A ball screw regenerative shock absorber was designed for the relief of the vehicle vibration and the energy recovery of the vehicle vibration. The effect of its main parameters on the suspension system was numerically analyzed. According to the principle of the ball screw regenerative suspension system, a mathematical model of the ball screw regenerative shock absorber was established regarding the ball screw rotational inertia, the motor rotational inertia, the screw lead and the radius of the screw nut. A suspension dynamic model based on the ball screw regenerative shock absorber was developed combining the road model and the two-degrees-of-freedom suspension dynamic model.
2015-04-14
Technical Paper
2015-01-1501
Ryusuke Hirao, Kentaro Kasuya
Many electronic control components have been introduced into vehicles with the aims of improving their safety and comfort, and saving energy. Various suspension systems have been developed, to reconcile ride feeling with control stability at a high level. Development efforts have been particularly active in the field of semi-active suspension, prompted by its superior energy-saving and cost performance. Algorithm which is based on skyhook control has been applied mostly to the ride comfort control of semi-active suspension system of vehicle. Also, at the time of steering, control for enhancing damping force are commonly used as handling control to restrain transitional roll angle. Therefore, in this development we developed new ride comfort control and new handling control, and constructed a system which uses only vehicle height sensor as dedicated sensor and uses damping force variable damper of pressure control type.
2015-04-14
Technical Paper
2015-01-1497
Hideaki Shibue, Devesh Srivastava
Torsion beam suspensions are lightweight and low-cost, and they are therefore frequently used for the rear of small front-wheel drive vehicles. The configuration of the suspension is simple and it comparatively consists of fewer components. However, it is difficult to predict their characteristics and satisfy the target of the performance in the early stages of development in particular, because it should realize the various performance elements demanded of a suspension in a single part. A great deal of research has been conducted on the cross-sectional shape of the beam section, but up to the present there has been almost no discussion of the effect of property of the trailing arms on suspension characteristics. This paper discusses tests conducted to study the effect of the rigidity of the trailing arms, and considers the mechanism of that effect.
2015-04-14
Technical Paper
2015-01-1491
Automotive OEMs, insurance agencies and regulatory bodies are continuously looking at various accident statistics and proper ways of evaluating unaccounted (as per current regulations and safety ratings) accident scenarios to improve the safety standards of cars. Small overlap and oblique impacts during which a corner of a car hits a tree or the corner of another vehicle are two such situations. To address these scenarios, IIHS has incorporated small overlap impact in the NCAP rating. Similarly, NHTSA is developing an oblique test to address this. Most of the vehicles which are on road scored low when tested for these impact scenarios. This is mainly because most of the energy-absorbing structures (in a vehicle) such as rails and crush boxes during a high speed crash do not get engaged with the impactor as the overlap is very small.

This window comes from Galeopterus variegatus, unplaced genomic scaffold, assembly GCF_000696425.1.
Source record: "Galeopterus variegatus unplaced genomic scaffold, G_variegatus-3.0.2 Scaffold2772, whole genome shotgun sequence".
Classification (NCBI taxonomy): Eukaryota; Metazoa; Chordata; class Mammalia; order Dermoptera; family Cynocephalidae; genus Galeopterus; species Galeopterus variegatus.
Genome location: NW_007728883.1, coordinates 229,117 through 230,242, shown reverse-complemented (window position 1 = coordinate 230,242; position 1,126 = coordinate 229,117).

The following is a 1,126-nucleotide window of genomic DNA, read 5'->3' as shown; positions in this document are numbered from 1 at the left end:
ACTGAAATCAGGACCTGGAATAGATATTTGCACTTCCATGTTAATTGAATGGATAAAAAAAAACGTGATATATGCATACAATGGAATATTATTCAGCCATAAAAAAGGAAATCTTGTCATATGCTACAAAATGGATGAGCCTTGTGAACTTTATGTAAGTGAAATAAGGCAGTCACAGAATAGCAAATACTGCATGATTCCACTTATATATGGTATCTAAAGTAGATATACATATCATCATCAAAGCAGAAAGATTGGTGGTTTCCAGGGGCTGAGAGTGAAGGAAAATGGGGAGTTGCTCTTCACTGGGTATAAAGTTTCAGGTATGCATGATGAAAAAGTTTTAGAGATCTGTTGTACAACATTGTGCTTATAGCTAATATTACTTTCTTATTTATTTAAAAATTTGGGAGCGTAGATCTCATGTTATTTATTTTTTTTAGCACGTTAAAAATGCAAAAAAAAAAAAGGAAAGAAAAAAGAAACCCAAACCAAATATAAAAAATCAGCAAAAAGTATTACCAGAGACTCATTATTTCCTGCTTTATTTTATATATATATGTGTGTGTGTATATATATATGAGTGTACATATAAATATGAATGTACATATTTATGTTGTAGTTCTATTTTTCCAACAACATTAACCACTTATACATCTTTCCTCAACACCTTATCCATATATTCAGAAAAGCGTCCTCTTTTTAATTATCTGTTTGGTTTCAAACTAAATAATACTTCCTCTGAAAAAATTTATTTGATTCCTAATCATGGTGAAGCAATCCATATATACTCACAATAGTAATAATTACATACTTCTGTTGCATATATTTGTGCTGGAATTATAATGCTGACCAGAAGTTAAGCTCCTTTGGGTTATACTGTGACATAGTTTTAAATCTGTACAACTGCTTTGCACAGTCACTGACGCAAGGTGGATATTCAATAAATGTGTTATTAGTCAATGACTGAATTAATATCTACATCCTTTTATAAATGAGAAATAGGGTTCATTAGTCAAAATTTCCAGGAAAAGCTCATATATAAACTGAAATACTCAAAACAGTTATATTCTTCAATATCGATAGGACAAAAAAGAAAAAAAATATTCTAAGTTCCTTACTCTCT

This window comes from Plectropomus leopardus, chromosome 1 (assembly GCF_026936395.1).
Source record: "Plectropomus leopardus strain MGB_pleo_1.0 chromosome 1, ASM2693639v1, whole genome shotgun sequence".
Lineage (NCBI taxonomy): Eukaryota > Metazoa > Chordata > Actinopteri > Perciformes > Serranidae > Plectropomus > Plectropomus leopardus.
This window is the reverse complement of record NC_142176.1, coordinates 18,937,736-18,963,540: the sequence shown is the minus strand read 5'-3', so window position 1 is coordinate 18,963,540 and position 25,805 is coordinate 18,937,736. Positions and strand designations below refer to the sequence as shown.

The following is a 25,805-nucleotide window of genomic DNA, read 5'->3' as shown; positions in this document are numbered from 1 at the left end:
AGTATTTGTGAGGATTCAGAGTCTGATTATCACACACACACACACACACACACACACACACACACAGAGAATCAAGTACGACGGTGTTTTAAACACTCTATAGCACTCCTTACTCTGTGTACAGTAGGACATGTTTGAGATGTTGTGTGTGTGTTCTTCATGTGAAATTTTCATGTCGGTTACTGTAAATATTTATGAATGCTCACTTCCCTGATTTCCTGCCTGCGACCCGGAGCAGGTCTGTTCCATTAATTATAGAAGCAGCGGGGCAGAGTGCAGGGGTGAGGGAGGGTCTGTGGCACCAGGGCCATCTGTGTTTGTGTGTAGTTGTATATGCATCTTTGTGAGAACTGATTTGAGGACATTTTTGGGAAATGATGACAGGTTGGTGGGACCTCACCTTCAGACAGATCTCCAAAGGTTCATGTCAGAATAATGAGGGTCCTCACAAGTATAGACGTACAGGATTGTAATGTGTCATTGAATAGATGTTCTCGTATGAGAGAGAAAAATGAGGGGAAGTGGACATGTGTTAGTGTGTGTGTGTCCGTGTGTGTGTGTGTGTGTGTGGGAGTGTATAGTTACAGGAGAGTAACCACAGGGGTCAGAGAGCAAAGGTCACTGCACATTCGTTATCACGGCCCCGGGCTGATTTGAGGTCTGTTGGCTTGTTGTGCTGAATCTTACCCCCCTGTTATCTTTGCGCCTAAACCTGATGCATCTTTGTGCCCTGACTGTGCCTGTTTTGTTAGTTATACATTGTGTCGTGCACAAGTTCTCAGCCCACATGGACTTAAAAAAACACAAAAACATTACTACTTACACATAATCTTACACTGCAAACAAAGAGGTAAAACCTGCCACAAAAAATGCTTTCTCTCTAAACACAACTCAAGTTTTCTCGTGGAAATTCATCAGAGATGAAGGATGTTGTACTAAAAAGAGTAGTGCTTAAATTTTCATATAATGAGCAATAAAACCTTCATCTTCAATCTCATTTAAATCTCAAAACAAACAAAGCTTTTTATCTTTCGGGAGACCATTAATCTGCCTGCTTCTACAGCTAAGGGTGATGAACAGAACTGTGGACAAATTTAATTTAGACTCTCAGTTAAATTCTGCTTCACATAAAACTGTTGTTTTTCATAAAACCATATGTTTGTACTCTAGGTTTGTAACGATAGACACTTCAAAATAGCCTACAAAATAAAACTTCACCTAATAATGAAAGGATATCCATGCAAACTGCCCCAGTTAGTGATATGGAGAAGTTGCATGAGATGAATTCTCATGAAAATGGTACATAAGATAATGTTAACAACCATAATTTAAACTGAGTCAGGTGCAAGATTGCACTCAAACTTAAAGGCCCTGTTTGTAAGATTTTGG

2015-04-14
Technical Paper
2015-01-1489
Transfer or response equations are important as they provide relationships between the responses of different surrogates under matched, or nearly identical loading conditions. In the present study, transfer equations for different body regions were developed via mathematical modeling. Specifically, validated finite element models of the age-dependent Ford human body models (FHBM) and the mid-sized male Hybrid III (HIII50) were used to generate a set of matched cases (i.e., 192 frontal sled impact cases involving different restraint, impact speeds, severities, and FHBM age). For each impact, two restraint systems were evaluated: a standard three-point vehicle belt with and without a single-stage inflator airbag. Regression analyses were subsequently performed on the resulting FHBM- and HIII50-based responses. This approach was used to develop transfer equations for seven different body regions: the head, neck, chest, pelvis, femur, tibia, and foot.
2015-04-14
Technical Paper
2015-01-1492
Kazunobu Ogaki, Takayuki Kawabuchi, Satoshi Takizawa
We test the mid-size sedan according to NHTSA Oblique test to assess the occupant protection and to provide possible design changes to improve the oblique collision performance. This test result predicted high potential injury for BrIC, chest deflection, and lower extremities. Injury reductions could likely be achieved through optimization of the restraint devices. We focus to reduce the lower extremity injury. Traditionally, lower extremity injuries are often mitigated by reducing the intrusion of the cabin’s dashboard lower region; however, this type of design change can lead to a significant increase in vehicle weight. Increasing the energy absorbed within the engine compartment is more efficient than reinforcing the passenger compartment.
2015-04-14
Technical Paper
2015-01-1490
Tony R. Laituri, Scott Henry, Kaye Sullivan